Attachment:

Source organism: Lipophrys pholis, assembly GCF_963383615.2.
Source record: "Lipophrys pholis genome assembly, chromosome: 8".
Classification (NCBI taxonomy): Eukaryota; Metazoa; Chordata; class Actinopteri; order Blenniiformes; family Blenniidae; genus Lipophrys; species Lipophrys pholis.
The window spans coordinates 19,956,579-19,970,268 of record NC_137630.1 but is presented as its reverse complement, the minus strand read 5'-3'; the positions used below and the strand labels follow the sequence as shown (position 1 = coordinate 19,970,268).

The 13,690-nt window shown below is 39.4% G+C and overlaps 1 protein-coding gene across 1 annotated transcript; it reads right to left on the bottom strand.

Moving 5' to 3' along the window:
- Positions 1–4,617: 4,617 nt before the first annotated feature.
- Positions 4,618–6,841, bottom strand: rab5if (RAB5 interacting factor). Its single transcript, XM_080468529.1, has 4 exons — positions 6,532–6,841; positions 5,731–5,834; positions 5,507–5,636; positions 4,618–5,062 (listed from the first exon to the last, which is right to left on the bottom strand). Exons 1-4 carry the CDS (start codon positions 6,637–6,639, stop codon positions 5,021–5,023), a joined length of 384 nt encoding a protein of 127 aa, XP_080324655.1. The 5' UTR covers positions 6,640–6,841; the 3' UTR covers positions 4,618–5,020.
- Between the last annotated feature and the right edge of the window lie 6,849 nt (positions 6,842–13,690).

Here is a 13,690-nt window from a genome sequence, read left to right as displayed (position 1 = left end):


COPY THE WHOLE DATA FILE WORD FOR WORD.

Source organism: Lipophrys pholis, assembly GCF_963383615.2.
Source record: "Lipophrys pholis genome assembly, chromosome: 8".
Classification (NCBI taxonomy): Eukaryota; Metazoa; Chordata; class Actinopteri; order Blenniiformes; family Blenniidae; genus Lipophrys; species Lipophrys pholis.
The window spans coordinates 19,956,579-19,970,268 of record NC_137630.1 but is presented as its reverse complement, the minus strand read 5'-3'; the positions used below and the strand labels follow the sequence as shown (position 1 = coordinate 19,970,268).

The 13,690-nt window shown below is 39.4% G+C and overlaps 1 protein-coding gene across 1 annotated transcript; it reads right to left on the bottom strand.

Moving 5' to 3' along the window:
- Positions 1–4,617: 4,617 nt before the first annotated feature.
- Positions 4,618–6,841, bottom strand: rab5if (RAB5 interacting factor). Its single transcript, XM_080468529.1, has 4 exons — positions 6,532–6,841; positions 5,731–5,834; positions 5,507–5,636; positions 4,618–5,062 (listed from the first exon to the last, which is right to left on the bottom strand). Exons 1-4 carry the CDS (start codon positions 6,637–6,639, stop codon positions 5,021–5,023), a joined length of 384 nt encoding a protein of 127 aa, XP_080324655.1. The 5' UTR covers positions 6,640–6,841; the 3' UTR covers positions 4,618–5,020.
- Between the last annotated feature and the right edge of the window lie 6,849 nt (positions 6,842–13,690).

Here is a 13,690-nt window from a genome sequence, read left to right as displayed (position 1 = left end):